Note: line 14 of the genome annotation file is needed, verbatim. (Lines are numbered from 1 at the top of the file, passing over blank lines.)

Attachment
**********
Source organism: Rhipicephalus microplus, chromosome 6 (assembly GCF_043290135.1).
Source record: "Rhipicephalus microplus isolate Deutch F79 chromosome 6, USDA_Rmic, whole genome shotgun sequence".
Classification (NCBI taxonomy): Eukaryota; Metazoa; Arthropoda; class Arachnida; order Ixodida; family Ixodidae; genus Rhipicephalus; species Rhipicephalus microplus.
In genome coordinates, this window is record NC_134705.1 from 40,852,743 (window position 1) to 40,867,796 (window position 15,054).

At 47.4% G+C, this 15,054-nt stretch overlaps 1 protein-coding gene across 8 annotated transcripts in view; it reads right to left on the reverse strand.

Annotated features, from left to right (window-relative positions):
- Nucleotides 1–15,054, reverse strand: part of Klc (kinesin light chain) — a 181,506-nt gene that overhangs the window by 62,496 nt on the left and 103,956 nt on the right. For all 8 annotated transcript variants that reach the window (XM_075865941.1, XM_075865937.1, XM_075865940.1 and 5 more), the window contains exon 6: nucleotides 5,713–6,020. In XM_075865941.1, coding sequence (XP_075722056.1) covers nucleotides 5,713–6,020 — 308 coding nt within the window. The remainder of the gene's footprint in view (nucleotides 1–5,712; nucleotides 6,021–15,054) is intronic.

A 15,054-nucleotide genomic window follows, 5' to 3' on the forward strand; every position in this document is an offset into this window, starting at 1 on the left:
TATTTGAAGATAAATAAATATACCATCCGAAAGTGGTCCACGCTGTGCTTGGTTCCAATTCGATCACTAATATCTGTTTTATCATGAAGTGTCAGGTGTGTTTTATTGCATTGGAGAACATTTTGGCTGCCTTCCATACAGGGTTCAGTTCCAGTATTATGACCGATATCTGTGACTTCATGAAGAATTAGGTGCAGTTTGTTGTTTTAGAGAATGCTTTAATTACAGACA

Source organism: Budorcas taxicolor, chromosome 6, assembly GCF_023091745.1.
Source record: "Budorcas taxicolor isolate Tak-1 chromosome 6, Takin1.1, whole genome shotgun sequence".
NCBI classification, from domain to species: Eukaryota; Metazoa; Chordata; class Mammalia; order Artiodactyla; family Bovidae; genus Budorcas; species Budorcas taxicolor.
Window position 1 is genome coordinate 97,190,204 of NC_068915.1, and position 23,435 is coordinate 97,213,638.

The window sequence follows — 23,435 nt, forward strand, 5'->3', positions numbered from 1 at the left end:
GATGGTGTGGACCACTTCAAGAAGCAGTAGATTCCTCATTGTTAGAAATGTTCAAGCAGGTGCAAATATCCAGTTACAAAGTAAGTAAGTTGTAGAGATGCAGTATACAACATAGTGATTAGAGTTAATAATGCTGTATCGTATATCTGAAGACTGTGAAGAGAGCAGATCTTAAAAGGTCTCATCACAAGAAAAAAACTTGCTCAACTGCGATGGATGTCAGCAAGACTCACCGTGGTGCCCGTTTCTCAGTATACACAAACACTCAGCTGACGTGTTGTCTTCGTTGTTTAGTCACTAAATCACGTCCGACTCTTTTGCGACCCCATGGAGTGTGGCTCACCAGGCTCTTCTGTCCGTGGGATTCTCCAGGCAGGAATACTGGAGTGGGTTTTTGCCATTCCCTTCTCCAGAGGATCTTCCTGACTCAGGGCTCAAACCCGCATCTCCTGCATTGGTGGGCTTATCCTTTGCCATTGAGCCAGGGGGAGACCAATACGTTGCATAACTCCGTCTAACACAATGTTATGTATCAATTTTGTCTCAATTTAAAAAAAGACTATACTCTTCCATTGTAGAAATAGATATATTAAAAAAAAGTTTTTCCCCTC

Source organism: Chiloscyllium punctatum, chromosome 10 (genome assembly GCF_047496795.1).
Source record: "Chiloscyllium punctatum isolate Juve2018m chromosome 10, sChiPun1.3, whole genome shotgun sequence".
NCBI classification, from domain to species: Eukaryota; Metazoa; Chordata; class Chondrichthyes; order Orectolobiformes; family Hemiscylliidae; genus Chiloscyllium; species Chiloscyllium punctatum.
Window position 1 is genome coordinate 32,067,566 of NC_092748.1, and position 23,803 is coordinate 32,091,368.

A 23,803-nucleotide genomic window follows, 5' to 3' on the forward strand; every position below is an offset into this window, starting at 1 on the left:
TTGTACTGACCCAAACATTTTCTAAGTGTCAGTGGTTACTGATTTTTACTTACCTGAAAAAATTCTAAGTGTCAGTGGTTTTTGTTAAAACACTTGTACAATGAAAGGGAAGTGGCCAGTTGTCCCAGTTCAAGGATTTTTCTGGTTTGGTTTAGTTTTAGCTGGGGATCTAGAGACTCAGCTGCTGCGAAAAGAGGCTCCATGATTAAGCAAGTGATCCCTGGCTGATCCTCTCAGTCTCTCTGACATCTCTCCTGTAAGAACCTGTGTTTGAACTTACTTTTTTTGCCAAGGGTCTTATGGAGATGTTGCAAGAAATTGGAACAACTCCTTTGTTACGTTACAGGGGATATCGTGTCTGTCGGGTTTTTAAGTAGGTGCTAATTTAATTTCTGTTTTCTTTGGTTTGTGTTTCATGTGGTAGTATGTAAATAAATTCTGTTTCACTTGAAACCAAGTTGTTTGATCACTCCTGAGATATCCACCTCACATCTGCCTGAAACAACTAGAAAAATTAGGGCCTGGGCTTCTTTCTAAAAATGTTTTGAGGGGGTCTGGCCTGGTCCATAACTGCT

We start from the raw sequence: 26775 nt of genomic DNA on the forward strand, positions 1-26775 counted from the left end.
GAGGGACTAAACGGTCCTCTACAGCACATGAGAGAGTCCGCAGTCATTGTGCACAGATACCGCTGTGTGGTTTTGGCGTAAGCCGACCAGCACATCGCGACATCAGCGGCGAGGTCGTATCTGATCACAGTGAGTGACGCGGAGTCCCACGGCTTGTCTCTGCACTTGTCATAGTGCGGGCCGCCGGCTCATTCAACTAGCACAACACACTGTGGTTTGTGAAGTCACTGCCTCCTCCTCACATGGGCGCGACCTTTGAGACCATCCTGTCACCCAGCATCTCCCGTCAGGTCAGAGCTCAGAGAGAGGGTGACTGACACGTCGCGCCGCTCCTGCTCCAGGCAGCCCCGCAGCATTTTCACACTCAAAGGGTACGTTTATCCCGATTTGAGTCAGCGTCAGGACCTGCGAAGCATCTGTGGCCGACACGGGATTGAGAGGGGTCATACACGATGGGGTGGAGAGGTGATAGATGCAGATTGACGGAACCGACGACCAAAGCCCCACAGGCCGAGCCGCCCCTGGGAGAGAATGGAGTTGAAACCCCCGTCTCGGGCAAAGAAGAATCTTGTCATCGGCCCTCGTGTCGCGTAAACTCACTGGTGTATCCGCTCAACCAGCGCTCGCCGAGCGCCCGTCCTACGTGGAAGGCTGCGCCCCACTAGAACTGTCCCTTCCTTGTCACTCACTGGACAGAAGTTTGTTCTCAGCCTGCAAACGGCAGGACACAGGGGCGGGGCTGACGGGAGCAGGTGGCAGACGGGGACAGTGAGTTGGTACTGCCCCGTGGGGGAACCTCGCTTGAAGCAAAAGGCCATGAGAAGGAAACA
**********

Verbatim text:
The window sequence follows — 23,435 nt, forward strand, 5'->3', positions numbered from 1 at the left end: